Journal Review

Ergonomics research offers patient safety tips

A recent issue of Human Factors: The Journal of the Human Factors and Ergonomics Society contains a special section of nine articles that focus on research designed to identify patient safety issues that can be addressed from an ergonomics perspective.1 Four of the nine articles directly relate to surgery and offer the following insights:

Minimally invasive surgery (MIS) relies heavily on imaging devices that display the inside of the body. Despite its benefits to patients, MIS presents challenges to surgeons because of reduced field of view and degraded depth perception. Research presented in the article "Toward the improvement of image-guided interventions for Minimally invasive surgery: Three factors that affect performance" [DeLucia PR, Mather RD, Griswold JA, et al, pp. 23-38] shows that navigation performance in MIS may be improved with the development of a mental model of the surgical environment, with a surgeon-controlled camera, and with an image design that reduces visual illusions.

Something as simple as using capital letters to highlight sections of drug names on labels may lead to fewer errors in dispensing drugs that have similar-looking names. The article "Labeling of medicines and patient safety: Evaluating methods of reducing drug name confusion" [Filik R, Purdy K, Gerrett D, pp. 39-47] compares the use of color and capital letters to differentiate between medication names. Results of their research show that the use of capital letters is more effective.

When sudden changes occur in patients under anesthesia, anesthesiologists rely on displays to help them identify the problem and solve it. In "The right picture is worth a thousand numbers: Data displays in anesthesia," authors Frank A. Drews and Dwayne R. Westenskow [pp. 59-71] present a literature review that demonstrates improved patient safety when graphical displays are used.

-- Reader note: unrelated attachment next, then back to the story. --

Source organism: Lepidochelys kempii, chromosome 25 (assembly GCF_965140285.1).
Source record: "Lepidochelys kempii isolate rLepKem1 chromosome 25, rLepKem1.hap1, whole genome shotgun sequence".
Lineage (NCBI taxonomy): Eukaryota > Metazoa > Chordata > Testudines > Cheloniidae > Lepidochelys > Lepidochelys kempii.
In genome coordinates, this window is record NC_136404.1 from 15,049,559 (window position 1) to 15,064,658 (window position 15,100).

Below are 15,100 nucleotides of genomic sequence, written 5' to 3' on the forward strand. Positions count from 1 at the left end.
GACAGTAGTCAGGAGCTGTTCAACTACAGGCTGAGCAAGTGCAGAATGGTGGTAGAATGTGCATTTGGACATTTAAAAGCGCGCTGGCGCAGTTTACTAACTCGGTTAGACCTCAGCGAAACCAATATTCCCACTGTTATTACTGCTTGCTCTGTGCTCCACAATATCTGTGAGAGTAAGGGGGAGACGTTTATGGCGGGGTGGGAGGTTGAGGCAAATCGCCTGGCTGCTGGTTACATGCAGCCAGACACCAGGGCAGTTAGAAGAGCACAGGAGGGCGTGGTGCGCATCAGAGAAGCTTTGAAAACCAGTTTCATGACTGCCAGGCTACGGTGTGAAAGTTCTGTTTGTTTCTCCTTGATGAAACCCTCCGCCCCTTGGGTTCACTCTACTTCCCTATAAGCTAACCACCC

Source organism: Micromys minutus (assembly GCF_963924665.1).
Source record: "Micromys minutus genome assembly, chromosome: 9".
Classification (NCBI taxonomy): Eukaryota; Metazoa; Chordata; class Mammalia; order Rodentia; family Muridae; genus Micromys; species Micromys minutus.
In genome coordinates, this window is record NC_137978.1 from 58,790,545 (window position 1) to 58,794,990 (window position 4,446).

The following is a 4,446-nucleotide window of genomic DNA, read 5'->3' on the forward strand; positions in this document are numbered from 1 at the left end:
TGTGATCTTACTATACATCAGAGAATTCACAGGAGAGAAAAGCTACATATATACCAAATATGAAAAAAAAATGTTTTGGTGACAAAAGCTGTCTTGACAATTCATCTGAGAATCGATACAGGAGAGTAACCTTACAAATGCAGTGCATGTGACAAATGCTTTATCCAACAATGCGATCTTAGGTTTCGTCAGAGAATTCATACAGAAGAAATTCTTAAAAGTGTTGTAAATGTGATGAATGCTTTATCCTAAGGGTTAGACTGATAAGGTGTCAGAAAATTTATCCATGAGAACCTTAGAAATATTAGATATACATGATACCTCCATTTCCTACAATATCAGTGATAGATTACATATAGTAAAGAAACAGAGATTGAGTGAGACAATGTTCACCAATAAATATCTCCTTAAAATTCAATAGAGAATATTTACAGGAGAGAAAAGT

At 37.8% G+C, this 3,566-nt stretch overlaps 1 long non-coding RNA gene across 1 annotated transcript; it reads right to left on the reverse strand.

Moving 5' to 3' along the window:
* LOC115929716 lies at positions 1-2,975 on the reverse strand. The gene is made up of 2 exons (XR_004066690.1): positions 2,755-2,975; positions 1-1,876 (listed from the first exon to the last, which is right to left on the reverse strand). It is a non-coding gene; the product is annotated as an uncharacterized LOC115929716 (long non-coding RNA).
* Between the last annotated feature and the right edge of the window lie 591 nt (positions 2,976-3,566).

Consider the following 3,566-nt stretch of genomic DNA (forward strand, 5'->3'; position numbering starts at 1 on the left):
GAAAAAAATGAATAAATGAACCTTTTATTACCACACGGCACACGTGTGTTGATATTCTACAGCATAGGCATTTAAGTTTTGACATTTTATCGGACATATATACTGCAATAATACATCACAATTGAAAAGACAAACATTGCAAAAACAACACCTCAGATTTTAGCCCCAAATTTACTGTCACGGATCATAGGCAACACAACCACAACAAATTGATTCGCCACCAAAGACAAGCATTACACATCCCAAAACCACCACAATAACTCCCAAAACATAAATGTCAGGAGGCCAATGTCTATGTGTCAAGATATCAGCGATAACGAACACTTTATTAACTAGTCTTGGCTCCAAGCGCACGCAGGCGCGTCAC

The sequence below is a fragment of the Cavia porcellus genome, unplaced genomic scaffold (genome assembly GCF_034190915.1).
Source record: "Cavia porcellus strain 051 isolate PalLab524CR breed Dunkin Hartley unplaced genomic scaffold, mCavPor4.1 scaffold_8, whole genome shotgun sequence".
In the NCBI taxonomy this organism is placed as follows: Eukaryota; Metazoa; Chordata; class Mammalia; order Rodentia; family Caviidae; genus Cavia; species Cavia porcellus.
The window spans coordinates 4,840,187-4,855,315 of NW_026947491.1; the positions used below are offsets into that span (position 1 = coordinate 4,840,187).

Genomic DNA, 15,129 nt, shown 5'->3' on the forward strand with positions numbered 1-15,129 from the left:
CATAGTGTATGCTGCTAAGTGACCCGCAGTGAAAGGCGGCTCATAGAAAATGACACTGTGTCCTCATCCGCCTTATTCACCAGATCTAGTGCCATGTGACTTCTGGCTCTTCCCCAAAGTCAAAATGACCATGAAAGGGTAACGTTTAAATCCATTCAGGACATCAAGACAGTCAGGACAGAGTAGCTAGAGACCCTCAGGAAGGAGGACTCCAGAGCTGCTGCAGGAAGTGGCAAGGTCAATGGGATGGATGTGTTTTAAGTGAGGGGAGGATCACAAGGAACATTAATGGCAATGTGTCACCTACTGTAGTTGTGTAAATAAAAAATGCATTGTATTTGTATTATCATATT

Providing feedback to anesthesiologists as they are administering medications during surgery is critical to patient safety. The article "Drug delivery as control task: Improving performance in a common anesthetic task" [Drews FA, Syroid N, Agutter J, et al, pp. 84-94] concludes that when anesthesiologists are able to view a display that visualized drug concentrations in a simulated patient, they could more precisely and safely monitor anesthesia. (Editor's note: To purchase a copy of the issue that contains the special section on patient safety, go to www.hfes.org. Choose "publications" on left navigational bar, then select "Human Factors." Scroll down to section on "back issues" to access order form and request "Volume 48, Number 1, Spring 2006." Cost for back issues for nonmembers is $67 plus $10 for shipping and handling. Copies of individual articles can be ordered on-line for $2 per page. Choose "Publications," then select "Periodicals Article Index" and follow instructions to order articles.)

Reference

  1. Special section: Patient Safety. Human Factors: J Human Factors Ergonomics Society 2006; 48:1-108.